The realization that we’re living through something that will have a fairly extensive place in future history textbooks is starting to sink in. While we can find parallels between this pandemic and those of our past, for the most part this is unprecedented. In a sense we’re watching the notion that our advanced societies are impervious fall apart. We were terribly unprepared in many ways, both physically and technologically.
Recently I was reading an article from the MIT Technology review [https://www.technologyreview.com/2020/04/25/1000563/covid-19-has-killed-the-myth-of-silicon-valley-innovation/] that proclaimed the Myth of Silicon Valley innovation has been blown apart. It makes an interesting point. Many years have been spent focusing on creating the next gadget or app that makes life slightly less inconvenient. We, as an industry, have not spent much time looking at the bigger use case for technology, at least not in a mainstream way.
We’re all partially to blame. As a population there’s a degree of technophobia, the fear of letting technology into our lives and business. The idea that, for some, computers may as well have descended down from the heavens, a sudden and mysterious gift from the future, still shocks me. I think that shock may be part of the problem. The technocracy, the technological elite that is “the younger generation”, may take it for granted that we’re incredibly comfortable and well versed with the basics. There are many in the workforce that still struggle with some of the more basic concepts, much more at home with pen and paper than keyboard and mouse. With this considered, we should be mindful that the difference between being elitist and being a leader is the willingness and patience to share this comfort and knowledge with others.
So what is the relevance of the technologically adverse? Well, simply put, we’re seeing real possibilities of leaving these people behind – and it’s dangerous. We will be seeing the need for remote work and touchless digital services that require a degree of comfort with technology by customers and staff. This isn’t a short term problem either, this will be the case for some time to come, it may even be permanent. Now is the time to invest in our people and the technologies they use, there has been no better time for a new way of doing things.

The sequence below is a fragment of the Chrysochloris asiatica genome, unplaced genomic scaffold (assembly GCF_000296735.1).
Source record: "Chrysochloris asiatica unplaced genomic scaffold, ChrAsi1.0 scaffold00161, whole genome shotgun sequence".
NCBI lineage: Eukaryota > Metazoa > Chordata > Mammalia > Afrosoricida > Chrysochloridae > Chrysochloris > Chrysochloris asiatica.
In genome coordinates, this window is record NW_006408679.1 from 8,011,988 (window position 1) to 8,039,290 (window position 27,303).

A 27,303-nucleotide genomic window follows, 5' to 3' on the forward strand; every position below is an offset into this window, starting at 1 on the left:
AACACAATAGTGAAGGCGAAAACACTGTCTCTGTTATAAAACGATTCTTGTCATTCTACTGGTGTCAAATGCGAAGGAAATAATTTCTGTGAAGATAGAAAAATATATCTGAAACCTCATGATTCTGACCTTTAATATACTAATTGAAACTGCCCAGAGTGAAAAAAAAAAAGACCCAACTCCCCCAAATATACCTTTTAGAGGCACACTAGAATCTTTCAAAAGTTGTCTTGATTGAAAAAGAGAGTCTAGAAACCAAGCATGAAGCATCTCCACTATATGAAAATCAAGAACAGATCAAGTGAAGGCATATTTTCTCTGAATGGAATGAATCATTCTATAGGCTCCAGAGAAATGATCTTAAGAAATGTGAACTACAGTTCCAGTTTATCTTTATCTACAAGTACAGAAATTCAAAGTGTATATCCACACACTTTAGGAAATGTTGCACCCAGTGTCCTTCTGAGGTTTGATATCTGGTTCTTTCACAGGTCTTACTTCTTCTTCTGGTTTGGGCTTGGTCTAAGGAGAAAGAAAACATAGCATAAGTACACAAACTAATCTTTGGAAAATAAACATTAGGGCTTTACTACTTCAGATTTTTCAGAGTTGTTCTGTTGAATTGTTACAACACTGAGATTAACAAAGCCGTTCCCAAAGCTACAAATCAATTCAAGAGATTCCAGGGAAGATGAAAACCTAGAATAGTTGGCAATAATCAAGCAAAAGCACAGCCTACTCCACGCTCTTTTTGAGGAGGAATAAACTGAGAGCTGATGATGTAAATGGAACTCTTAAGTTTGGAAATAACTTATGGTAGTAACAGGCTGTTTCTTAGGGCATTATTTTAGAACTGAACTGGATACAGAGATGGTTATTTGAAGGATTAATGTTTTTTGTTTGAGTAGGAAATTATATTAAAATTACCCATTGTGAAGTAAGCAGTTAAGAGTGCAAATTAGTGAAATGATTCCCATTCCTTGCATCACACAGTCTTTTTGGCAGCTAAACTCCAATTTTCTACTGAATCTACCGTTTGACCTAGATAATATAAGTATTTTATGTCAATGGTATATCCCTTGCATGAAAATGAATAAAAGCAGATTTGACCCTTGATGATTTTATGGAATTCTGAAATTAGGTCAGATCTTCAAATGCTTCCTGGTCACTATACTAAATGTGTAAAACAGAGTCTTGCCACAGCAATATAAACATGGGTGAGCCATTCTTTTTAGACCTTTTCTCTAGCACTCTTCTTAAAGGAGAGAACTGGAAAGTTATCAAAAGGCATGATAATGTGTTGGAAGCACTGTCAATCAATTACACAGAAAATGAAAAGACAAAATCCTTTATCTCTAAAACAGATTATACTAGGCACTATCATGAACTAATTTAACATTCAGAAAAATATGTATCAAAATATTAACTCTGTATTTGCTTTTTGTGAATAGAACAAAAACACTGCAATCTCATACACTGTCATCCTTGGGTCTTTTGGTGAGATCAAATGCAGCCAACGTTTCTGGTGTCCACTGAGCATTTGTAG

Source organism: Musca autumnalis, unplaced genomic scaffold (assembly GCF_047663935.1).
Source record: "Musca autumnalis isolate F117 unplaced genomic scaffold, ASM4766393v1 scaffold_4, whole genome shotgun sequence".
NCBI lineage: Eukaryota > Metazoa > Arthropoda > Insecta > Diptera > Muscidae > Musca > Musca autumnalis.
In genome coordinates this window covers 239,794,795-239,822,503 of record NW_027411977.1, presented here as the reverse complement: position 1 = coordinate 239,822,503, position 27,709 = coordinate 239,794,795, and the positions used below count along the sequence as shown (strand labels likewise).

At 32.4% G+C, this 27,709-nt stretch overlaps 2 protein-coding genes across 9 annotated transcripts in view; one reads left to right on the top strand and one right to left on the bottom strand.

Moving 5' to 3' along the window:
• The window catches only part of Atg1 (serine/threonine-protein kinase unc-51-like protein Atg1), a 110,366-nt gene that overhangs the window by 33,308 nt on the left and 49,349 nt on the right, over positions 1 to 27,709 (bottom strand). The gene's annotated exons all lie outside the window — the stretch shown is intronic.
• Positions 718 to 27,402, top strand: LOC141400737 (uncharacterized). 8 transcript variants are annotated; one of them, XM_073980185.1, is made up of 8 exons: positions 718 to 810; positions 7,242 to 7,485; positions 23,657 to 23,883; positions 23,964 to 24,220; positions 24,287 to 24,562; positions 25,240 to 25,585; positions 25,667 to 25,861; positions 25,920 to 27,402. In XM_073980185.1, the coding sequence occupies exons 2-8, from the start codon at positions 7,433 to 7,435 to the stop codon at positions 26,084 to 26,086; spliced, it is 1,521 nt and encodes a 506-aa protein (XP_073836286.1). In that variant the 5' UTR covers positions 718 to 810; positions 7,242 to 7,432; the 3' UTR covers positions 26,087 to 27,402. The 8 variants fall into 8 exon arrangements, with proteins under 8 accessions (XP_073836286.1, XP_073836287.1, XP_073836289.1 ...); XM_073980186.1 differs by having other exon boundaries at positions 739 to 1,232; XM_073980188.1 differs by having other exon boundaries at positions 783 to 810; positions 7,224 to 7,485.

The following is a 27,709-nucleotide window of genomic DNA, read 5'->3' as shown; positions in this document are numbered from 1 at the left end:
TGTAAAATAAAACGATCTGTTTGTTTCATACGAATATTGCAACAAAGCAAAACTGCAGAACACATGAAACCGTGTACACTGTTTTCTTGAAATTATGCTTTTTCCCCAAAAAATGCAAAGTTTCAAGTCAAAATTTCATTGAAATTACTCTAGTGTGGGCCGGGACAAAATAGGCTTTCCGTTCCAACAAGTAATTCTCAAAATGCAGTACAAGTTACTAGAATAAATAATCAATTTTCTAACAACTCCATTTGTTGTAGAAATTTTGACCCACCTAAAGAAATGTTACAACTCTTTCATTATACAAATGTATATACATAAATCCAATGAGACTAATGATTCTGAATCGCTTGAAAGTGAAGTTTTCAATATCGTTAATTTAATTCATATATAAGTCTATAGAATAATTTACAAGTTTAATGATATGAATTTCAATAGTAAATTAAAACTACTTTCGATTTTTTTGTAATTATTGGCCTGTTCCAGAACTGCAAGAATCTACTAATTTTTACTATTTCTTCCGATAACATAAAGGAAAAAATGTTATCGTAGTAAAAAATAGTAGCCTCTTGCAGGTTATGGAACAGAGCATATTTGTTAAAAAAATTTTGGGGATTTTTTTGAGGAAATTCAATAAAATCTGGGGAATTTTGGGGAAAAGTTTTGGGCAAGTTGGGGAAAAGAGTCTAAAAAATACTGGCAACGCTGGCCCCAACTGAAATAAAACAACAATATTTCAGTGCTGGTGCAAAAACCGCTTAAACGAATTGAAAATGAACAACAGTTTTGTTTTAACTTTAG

But things are starting to reopen, isn’t it already going back to normal? While some areas are looking at returning to normal, it’s well communicated by the medical community that the politics of re-opening may harm people. In some jurisdictions where restaurants have been allowed to open, they have opted to stay shut. Why? They know the reality. When polled the majority of people are scared to go back to carefree journeys into crowded public spaces and workers are equally as scared to serve anyone that thinks differently.
But it’s not all doom in terms of reopening, it can be accomplished safely and sensibly. To accomplish this we propose a hybrid work model. We can have the best of both worlds. By using collaborative tools and centralized data repositories we can have a distributed workforce serving clients in the safest and most efficient ways. We can reduce risk to both staff and clients.
Let’s take a non-emergency clinic as an example. Normally you would have employees answering phones in the office, booking appointments, answering calls, etc. The outcomes of these would then be stored in a local office repository and accessible only to those in that office. In a hybrid model we know that these staff are only tied to the desk by the data repository. Let’s take that data into a secure and private cloud via tools and systems that are fully PIPEDA / HIPAA compliant. Now your booking staff can take calls using a VOIP phone system from their own homes, log into their cloud patient management system, coordinate with doctors and other medical staff, and never have unnecessary contact.
Next, let’s look at the medical staff. Do they need to be in the office? In many cases not for the first interaction. The doctor, nurse, or medical advisor now has the patient’s history digitally, can quickly text, voice, or video chat with their call takers and organizers, and then themselves video conference with their patients. They can log outcomes and other data, send the patient back to schedulers to make follow up appointments, maybe even booking an in-person appointment if feasible.
These are things you could be doing today. Idle employees can start learning new systems from home and they could be fully trained on tools that we all should have been using years ago! As it stands history can either look at this time period as a great failure to adapt or a story about human ingenuity overcoming yet another major hurdle.
The technologies that we are introducing to businesses are more reliable, secure, and accessible than ever before. A hybrid approach that minimizes direct interaction of non-essential office staff, clients, essential staff, etc is the only sensible road to recovery that we can see. It also future proofs your business from whatever comes next.